Will Italy finally get round to helping its citizens get to grips with English? Probably not seeing as up to now it has not bothered.

By the way, written English is becoming more and more important, but few Italians can write English well.

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  1. says

    Another great article, Alex. I agree that testing should be more widespread and standardized. But I think your point about television is crucial, too. When I meet people from other non-English speaking countries (Germans, Dutch, Swedes) who speak excellent English, I often ask them how they acquired such skills. 9 times out of 10 their answer is “TV.” I’m sure their educational system contributed, as well, but TV is number one. At least that’s the answer they give me.

    • says

      Hi Rick,

      That testing should be more widespread and standardized seems to be simple common sense to me.

      As for TV, I too have come across people from non-English speaking countries who speak excellent English and television, generally with subtitles, does seem to help enormously. This is no surprise really because TV helps learners mimic, to an extent, being surrounded by a language when they are in an English speaking country. It also helps learners become familiar with a range of different accents meaning that comprehension becomes much easier. Italian TV helped me learn Italian and there were, and still are, no subtitles! 😉

      Italy would benefit from having more ‘English’ TV, I’m convinced of it. The trouble is, Italy isn’t!

      Ho hum, such is life.



  2. FrankCanada says

    English is miserable language, good on you Italy, fight the power! Lingua Franca changes all the time, but Italian is forever

  3. Jacob says

    ignore Roe’s words. He hates Italy. English and German both belong to the Germanic branch of the Indo-European language family. The North Germanic languages include Norwegian, Danish, Swedish, Icelandic, and Faroese too. Here why those folks speak a better English!!!

    • says

      Hi Jacob,

      Perhaps you might like to take a look at the Good Italian Things section of Italy Chronicles or all the travel and food articles which probably encourage people to come to Italy (they do, I know for a fact) – not exactly articles you’d expect from someone who hates Italy 😉



    • says

      Hi Jacob,
      You make a good point with the linguistic analysis, and I’m sure you’re right about that. Although he didn’t mention it directly, I think that Alex was making a practical point regarding Italians’ access to the global job market (and perhaps the marketplace in general). Whether we like it or not, English will remain the lingua franca for the next 20-30 years, at least. Maybe it will be Chinese two generations from now, who knows? But unfortunately, it certainly won’t be Italian, as much as FrankCanada (and the rest of us) might prefer that.
      Finally, I don’t believe that Alex hates Italy at all. In fact, the opposite. What sometimes sounds like harsh criticism might better be described as “tough love,” as I see it. People need to speak up and an English-speaking voice adds further reach to the social discourse.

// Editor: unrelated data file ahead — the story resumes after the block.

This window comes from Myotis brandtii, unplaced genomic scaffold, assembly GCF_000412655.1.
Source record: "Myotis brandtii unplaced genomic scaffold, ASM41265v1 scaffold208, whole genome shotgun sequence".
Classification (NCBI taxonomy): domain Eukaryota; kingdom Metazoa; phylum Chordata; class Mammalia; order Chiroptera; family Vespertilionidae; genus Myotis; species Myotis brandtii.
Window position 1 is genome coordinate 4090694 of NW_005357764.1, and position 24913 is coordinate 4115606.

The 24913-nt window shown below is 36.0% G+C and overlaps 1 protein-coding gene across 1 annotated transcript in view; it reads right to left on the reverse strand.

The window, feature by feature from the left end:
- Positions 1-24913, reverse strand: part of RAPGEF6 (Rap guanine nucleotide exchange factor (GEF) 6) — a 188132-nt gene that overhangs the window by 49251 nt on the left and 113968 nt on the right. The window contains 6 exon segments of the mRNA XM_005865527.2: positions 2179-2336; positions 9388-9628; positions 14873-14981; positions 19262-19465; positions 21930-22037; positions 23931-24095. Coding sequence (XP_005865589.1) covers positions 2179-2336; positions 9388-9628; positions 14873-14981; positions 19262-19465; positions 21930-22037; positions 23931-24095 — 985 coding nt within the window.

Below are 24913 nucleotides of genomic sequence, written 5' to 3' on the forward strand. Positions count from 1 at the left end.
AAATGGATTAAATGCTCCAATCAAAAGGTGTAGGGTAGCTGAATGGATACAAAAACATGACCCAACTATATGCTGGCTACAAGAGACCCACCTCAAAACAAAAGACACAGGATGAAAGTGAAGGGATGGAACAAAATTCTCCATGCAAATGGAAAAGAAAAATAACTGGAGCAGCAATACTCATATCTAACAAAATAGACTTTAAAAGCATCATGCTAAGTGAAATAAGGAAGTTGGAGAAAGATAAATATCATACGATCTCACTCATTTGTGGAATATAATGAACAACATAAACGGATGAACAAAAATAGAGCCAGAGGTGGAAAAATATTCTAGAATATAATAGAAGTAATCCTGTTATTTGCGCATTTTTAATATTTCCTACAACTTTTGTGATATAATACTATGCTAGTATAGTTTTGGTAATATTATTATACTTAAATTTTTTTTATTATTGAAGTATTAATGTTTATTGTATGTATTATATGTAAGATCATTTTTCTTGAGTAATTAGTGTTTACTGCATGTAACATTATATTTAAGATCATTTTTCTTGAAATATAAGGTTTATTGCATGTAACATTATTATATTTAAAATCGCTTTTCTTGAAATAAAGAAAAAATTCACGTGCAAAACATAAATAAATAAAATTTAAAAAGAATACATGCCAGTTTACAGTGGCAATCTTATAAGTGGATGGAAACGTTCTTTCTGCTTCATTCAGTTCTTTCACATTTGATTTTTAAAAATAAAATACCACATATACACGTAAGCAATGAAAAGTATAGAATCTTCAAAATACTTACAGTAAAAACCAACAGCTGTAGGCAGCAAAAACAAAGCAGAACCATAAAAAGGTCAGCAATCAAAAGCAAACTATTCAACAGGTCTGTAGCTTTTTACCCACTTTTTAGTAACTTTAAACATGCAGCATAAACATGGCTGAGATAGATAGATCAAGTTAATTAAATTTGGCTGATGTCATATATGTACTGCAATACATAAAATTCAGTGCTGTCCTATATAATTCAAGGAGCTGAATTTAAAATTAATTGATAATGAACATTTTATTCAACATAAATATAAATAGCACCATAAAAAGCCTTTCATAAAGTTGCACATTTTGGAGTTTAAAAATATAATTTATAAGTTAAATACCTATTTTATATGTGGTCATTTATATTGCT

Anyway, it’s always good to hear differing opinions as long as they’re honest and constructive.

  4. Robin says

    Speaking as a teacher in the US –retiring in June and coming to Florence to study for CTEFL— I have to say that standardized testing can be more of a hazard than a help, and seems to exist only (at least in the US) to suck money out of school districts. Also, as a teacher I really have to mention your poor phrasing when you suggest that “taking the {test} will result in progress”, when we know that taking a test has only the potential to measure any progress you made in your studies. Tests do not, in and of themselves, cause “progress” in any area of study.

    • says

      Depends how standardized testing is implemented, Robin, though I do take your point regarding the cost. However, in terms of developing their ability to use English, Italians have not been making much progress so testing can help. Testing also gives learners objectives and a good result indicates that progress has been made. Of course, there’s the type of testing and what is tested which matters. Being a practical kind of person, I feel that functional areas should be tested (being able to ask for things, agreement, disagreement etc etc) and that this should be done orally and should be tied to task based situations.

      Testing can also have a positive outcome for learners who can surprise themselves with their ability – which is something I’ve noticed and it does give learners a psychological boost in terms of confidence. This encourages them to continue their studies and to progress.

      From my experience, and I’ve tested hundreds of Italians (learner culture plays a big part in all this), preparing for a test can be beneficial as it allows learners to do something with the language they have been studying and the name of the game is getting learners to be able to use the language they are learning.

      I stand by my claim but will qualify it by saying that “taking the right kind of test will result in progress”.

      If you have any other suggestions as to how learner progress can be measured, please let me know.

      Perhaps US school districts could develop their own testing systems – this would save money but also allow them to understand whether or not teaching methods are working.